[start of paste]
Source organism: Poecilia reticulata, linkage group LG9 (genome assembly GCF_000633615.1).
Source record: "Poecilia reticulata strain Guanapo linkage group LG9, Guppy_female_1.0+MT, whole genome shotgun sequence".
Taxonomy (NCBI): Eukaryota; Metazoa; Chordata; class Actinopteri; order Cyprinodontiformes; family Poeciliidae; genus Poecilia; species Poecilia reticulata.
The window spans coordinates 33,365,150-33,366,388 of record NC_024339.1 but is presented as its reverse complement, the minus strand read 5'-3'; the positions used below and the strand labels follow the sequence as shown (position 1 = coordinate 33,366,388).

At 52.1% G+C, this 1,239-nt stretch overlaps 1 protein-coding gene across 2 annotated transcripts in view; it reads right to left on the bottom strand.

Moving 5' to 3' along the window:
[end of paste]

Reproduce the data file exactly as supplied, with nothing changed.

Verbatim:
Source organism: Poecilia reticulata, linkage group LG9 (genome assembly GCF_000633615.1).
Source record: "Poecilia reticulata strain Guanapo linkage group LG9, Guppy_female_1.0+MT, whole genome shotgun sequence".
Taxonomy (NCBI): Eukaryota; Metazoa; Chordata; class Actinopteri; order Cyprinodontiformes; family Poeciliidae; genus Poecilia; species Poecilia reticulata.
The window spans coordinates 33,365,150-33,366,388 of record NC_024339.1 but is presented as its reverse complement, the minus strand read 5'-3'; the positions used below and the strand labels follow the sequence as shown (position 1 = coordinate 33,366,388).

At 52.1% G+C, this 1,239-nt stretch overlaps 1 protein-coding gene across 2 annotated transcripts in view; it reads right to left on the bottom strand.

Moving 5' to 3' along the window: